With the rest at its lowest setting, the cradle sits 6.5″ above the bench. I didn’t measure the range of motion but at 100 yards its definitely enough to cover a standard Hunter Benchrest Target and then some. I did notice, with the 17-lb gun, that when the joystick hits the very top of adjustment it drops just a touch when I let go. This can probably be adjusted out or I will just set the coarse adjustment a little high center on the target.

I like the way the Caldwell adjusts for height with the knob on the left side. For me it is nice not having to deal with the wheel and screw method for changing course elevation. At my home I shoot on a slight downhill grade and have to change back and forth a lot when I go to the range.


Caldwell Fire Control is a ‘Keeper’
I did have a buyer for this rest if I didn’t want to keep it but I think I will hang on to it. I’m not even trying to compare this rest to some of the ‘works of art’ that are out there but for someone like me that really wanted to use or at least try out a joystick rest but couldn’t justify the cost of a Farley or Seb, this is a good option even if it’s just to get your feet wet and upgrade later. Cost was less than $200 plus shipping.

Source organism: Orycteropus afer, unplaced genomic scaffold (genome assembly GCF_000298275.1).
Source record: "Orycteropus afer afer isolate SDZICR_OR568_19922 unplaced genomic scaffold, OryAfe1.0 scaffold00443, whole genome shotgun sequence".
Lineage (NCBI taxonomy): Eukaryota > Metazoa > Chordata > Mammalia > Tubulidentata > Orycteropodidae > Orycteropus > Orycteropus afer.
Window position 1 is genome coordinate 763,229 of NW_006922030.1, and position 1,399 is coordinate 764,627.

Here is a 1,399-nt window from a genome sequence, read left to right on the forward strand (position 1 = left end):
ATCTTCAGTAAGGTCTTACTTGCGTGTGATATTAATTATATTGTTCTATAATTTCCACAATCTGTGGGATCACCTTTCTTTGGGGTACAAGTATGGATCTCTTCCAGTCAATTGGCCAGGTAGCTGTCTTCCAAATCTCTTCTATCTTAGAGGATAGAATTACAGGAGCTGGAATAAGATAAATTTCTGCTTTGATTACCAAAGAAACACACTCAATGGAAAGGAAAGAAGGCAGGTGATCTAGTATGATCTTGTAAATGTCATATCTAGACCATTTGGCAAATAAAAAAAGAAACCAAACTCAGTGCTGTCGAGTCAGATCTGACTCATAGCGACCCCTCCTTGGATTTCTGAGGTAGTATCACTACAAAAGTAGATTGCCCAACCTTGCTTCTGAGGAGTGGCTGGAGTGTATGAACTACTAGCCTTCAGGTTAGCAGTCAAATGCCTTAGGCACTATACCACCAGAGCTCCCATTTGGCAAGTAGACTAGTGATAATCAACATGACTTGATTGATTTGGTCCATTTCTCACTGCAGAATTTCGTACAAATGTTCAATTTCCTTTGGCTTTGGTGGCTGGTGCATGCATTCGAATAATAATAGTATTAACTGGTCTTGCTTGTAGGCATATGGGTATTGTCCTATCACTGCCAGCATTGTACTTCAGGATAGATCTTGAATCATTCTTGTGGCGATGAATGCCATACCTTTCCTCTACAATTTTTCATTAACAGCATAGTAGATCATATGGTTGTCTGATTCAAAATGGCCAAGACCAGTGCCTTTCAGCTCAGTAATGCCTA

The Fire Control design is so new that I cannot comment on how long it will last or any problems that may develop. But, as it stands today, I would buy it again.”

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April 16th, 2008

Steel Challenge on Outdoor Channel Today

Michael Bane’s Shooting Gallery broadcasts highlights from the 2007 Steel Challenge today on the Outdoor Channel. The Steel Challenge World Speed Shooting Championships were founded in 1981 with 70 shooters competing for $20,000 in cash and prizes that first year. In the 26 years since, the match has grown to become one of the crown jewels of the shooting circuit and the premier professional pistol competition with more than 220 of the world’s fastest shooters competing for over $390,000 in cash and prizes in 2007. The 2007 event featured the Outdoor Channel/Sig Sauer 80-Second Challenge. The first shooter to break 80 seconds overall time on the 8-stage Steel Challenge course, the equivalent of the 4-minute mile, could take home a check for $30,000. The show airs April 16, 2008 at 8:00 pm Eastern time on the Outdoor Channel.

European Steel Challenge May 2-4 in Netherlands
In related news, the 2008 European Steel Challenge will be held May 2-4 at Winterswik, the Netherlands. Over 150 of Europe’s best competition pistol shooters will compete for the European Speed Shooting Championships and €25,000 Euros in prizes. Championships will be determined in the Women’s, Senior, Super Senior divisions and in several categories including Rimfire, Stock and Open class Pistol/Revolver — the Formula 1 category of the shooting sports. For more info, visit, or contact Hans Wigger, firearms [at] .